John Berlin (@johnaberlin) started off with an abbreviated version of his Master's Thesis titled, "Swimming In A Sea Of JavaScript, Or: How I Learned To Stop Worrying And Love High-Fidelity Replay". While John had recently given his defense in April (see his post for more details), this presentation focused on some of the more problematic aspects of archival replay as caused by JavaScript. He highlighted specific instances where the efforts of a replay system to accurately replay JavaScript varied from causing a page to display a completely blank viewport (see CNN.com has been unarchivable since November 1st, 2016) to the representation being highjacked to declare Brian Williams as the originator of "Gin and Juice" long before Snoop Dogg(y Dogg). John has created a Chrome and Firefox extension he dubbed "Wayback Plus Plus" that mitigates JavaScript-based replay issues using client-side redirects. See his presentation for more details.

The workshop participants then had a break to grab a boxed lunch and followed with Ed Fox, again, presenting "A Study of Historical Short URLs in Event Collections of Tweets". In this work Ed highlighted the number of tweets in their collections that had URLs, namely that 10% had 2 URLs and less than 0.5% had 3 or more. From this collection, his group analyzed how many of the URLs linked are still accessible in Internet Archive's Wayback Machine with an emphasis that the Wayback Machine is not covering a lot of things that are in the Twitter data he has gathered. His group also analyzed the time difference between when a tweet with URLs was made and when it was archived and found that 50% were archived within 5 days after the tweet was posted.

Keynote

The workshop keynote, "Enabling Personal Use of Web Archives" was next and presented by my PhD Advisor Dr. Michele C. Weigle (@weiglemc). Her presentation initially gave a high-level overview of the needs of those that want to perform personal Web archiving and the tools that the WS-DL group have created over the years in facilitating the efforts to address those needs. She highlighted the early work of the group in identifying disasters in existing archives with a segue of the realization that many archive users lack in that there are more archives beyond Internet Archive.

In her (our) group's tooling to encourage Web users to Archive What They See Now, they created the WARCreate Chrome extension to create WARC files from any Web page. To resolve the issue of what a user is to do with their WARCs, they then created the Web Archiving Integration Layer (WAIL) (and later an Electron version) to allow individuals to control both the preservation and replay process. To give users a better picture of the archived Web as they browsed, they created the Chrome extension Mink to give users a measure of how well-archived (in terms of quantity) a URI is as they browsed the live Web and optionally (and easily) submit the URI currently viewed to 1-to-3 Web archives.

Dr. Weigle also highlighted the work of other WS-DL students of past and present like Yasmin Anwar's (@yasmina_anwar) Dark and Stormy Archives (DSA) and Shawn Jones' (@shawnmjones) upcoming MementoEmbed tool.

Following a tool review, Dr. Weigle asked, "What if browsers could natively interpret and replay WARCs?". She performed a high level review of what could be possible if the compatibility barriers between the archived and live Web were resolved through live Web tools that could natively interact with the archived Web. In one example, she provided a screenshot where in-place of the "secure" badge a browser provides, it might also be aware that it is viewing an archived page and indicate as such.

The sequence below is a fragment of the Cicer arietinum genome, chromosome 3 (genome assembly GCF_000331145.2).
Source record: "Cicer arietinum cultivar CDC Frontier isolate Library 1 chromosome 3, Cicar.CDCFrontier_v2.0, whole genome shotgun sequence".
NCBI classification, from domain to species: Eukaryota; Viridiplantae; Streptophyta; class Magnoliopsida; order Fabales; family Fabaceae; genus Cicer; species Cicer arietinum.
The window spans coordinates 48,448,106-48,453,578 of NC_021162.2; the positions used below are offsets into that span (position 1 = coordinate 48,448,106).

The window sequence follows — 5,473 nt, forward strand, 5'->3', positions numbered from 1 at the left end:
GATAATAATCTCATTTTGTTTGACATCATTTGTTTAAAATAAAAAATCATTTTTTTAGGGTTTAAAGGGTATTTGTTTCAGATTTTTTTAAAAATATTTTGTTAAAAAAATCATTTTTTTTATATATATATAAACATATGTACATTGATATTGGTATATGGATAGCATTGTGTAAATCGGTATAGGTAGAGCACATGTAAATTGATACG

Libby Hemphill (@libbyh) presented next with "Developing a Social Media Archive at ICPSR" where her group sought to make data useful for people who wanted to understand how we are today from the perspective of people of the long-distant future. She mentioned how messy it can be to consider the ethical challenges when archiving social media data and that people have different levels of comfort depending of what sort of research for which their social media content is to be used. She outlined an architecture of their social media archive SOMAR for federating data to follow the terms of service, rehydrating tweets to follow the terms of research, and other aspects of the social-media-to-research-data process.

The workshop then took another break with a simultaneous poster session including a poster by Justin Littman titled, "Supporting social media research at scale" and WS-DL's Sawood Alam's (@ibnesayeed) "A Survey of Archival Replay Banners". Just prior to their poster presentations, each gave a lightning talk as a quick overview to entice attendees into stopping by.

After the break, WS-DL's Mohamed Aturban (@maturban1) presented "It is Hard to Compute Fixity on Archived Web Pages". Mohamed's work highlighted an issue that subtle changes in content may be difficult to detect using conventional hashing methods to compute the fixity of Web pages. He emphasized that computing the fixity of the root HTML page of a memento is not enough for fixity and that the fixity must also be computed for all embedded resources. With an approach utilizing Merkle trees (or on WP), he generates a hash of the composite memento representative of the fixity of all embedded resources. In one example highlighted in his recent post and tech report, Mohamed showed the manipulation of Climate Change data.